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Researchers Have Successfully Cured Epilepsy in Mice

Update Date: May 06, 2013 02:19 PM EDT

Epilepsy affects about 50 million people worldwide, yet there is no cure for the condition. While many sufferers of the condition receive solace in the form of medication that can reduce the number of seizures, about 30 to 40 percent of people receive no aid from such medication. In addition, such medications are only able to treat the symptoms instead of the underlying causes. A recent study conducted by researchers at the University of California, San Francisco has resulted in the discovery that a one-time transplant may be able to cure epilepsy.

The researchers performed the experiment on mice, who had a mouse model of a particularly devastating form of epilepsy called mesial temporal lobe epilepsy. This form of epilepsy is particularly severe and is typically resistant to drugs. It is believed that the seizures in this form of epilepsy arise in the hippocampus.

People with epilepsy sometimes contend with nerve cells firing off at the same time. As a result of these over-excited nerve cells, people suffer from seizures that can cause muscle contractions and the loss of consciousness. These seizures can often lead to injuries.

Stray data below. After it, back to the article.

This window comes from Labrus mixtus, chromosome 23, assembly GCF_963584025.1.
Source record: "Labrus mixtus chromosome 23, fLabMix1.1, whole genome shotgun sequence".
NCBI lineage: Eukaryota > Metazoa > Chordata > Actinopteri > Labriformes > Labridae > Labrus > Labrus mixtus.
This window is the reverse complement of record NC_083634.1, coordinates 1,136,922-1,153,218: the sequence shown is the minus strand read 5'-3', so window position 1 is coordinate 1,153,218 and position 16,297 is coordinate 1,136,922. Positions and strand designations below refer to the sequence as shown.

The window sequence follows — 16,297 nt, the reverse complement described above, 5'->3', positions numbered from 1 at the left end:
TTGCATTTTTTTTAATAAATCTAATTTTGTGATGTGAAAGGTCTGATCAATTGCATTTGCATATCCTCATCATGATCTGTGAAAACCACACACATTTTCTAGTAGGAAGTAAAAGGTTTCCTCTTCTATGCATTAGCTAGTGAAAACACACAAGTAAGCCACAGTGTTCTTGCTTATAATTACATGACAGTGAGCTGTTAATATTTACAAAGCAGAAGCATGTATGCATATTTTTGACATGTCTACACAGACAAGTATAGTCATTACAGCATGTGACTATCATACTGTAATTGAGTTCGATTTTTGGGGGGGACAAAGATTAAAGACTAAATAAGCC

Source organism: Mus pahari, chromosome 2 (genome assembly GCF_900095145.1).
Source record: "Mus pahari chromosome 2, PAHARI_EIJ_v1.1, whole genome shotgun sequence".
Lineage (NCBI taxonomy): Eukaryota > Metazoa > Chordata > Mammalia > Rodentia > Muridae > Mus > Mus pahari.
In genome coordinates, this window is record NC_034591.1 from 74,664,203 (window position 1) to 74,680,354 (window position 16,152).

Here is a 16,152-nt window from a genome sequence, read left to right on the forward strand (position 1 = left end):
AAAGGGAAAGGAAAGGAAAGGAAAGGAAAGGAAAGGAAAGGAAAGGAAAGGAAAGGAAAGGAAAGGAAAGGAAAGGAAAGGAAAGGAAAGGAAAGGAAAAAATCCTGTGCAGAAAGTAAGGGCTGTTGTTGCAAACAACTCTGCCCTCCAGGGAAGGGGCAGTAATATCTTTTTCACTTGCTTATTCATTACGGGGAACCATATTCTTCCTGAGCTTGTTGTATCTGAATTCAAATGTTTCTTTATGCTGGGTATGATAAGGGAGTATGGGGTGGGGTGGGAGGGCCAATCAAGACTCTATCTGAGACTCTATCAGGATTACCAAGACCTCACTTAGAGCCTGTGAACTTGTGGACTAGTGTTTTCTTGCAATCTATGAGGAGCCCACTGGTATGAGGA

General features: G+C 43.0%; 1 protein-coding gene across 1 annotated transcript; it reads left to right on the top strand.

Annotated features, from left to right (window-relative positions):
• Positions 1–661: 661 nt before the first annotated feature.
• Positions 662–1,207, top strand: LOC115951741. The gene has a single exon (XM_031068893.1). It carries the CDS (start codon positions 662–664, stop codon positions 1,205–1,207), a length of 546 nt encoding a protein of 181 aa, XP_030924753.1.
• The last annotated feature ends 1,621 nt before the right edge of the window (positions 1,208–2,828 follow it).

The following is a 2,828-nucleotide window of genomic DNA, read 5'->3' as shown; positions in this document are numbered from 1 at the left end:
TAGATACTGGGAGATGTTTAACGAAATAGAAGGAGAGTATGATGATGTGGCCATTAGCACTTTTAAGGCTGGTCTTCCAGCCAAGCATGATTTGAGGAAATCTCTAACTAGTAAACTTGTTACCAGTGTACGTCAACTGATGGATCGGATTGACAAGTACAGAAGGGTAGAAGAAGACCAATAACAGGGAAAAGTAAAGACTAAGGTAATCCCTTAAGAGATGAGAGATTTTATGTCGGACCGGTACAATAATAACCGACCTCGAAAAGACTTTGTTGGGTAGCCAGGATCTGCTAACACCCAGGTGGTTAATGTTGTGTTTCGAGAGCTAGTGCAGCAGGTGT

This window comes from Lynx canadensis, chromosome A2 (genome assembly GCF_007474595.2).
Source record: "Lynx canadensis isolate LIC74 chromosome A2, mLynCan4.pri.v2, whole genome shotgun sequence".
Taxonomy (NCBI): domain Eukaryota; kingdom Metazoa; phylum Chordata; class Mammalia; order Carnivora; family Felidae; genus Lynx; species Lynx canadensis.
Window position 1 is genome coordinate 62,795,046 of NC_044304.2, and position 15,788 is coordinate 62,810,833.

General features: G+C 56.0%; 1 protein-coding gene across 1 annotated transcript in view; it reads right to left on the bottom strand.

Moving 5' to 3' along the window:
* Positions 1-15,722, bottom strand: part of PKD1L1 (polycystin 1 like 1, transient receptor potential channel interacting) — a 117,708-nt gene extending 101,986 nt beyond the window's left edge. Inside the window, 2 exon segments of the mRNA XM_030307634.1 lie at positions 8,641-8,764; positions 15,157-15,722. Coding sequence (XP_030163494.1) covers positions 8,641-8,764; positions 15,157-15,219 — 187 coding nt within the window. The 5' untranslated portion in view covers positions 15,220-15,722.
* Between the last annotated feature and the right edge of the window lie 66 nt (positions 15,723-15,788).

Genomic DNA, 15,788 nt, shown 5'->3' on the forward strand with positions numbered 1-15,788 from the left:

In order to prevent nerves from becoming too excited and firing too often, the researchers performed a rather simple procedure. They transplanted medial ganglionic eminence (MGE) cells. Because researchers were studying a form of epilepsy in which seizures arose from the hippocampus, they dropped the brain cells into that region of the brain. In addition to being associated with seizures, the hippocampus is also linked with learning and memory.

The procedure was quite a success in the mice. Half of the mice no longer suffered from seizures at all. In the other half of the mice, they still suffered from seizures, but they had dramatically fewer spontaneous seizures than they had before. Apart from the reduction in seizures, mice's behavior changed. They were less abnormally agitated, less hyperactive and they were better able to perform in water-maze tests.

It is not clear why some mice saw their seizures completely disappear, while others did not have the same level of success. Regardless, the study is seen as a great success for the researchers.

"Our results are an encouraging step toward using inhibitory neurons for cell transplantation in adults with severe forms of epilepsy," lead author Dr. Scott Baraban said in a statement. "This procedure offers the possibility of controlling seizures and rescuing cognitive deficits in these patients."

The study was published in the journal Nature Neuroscience.

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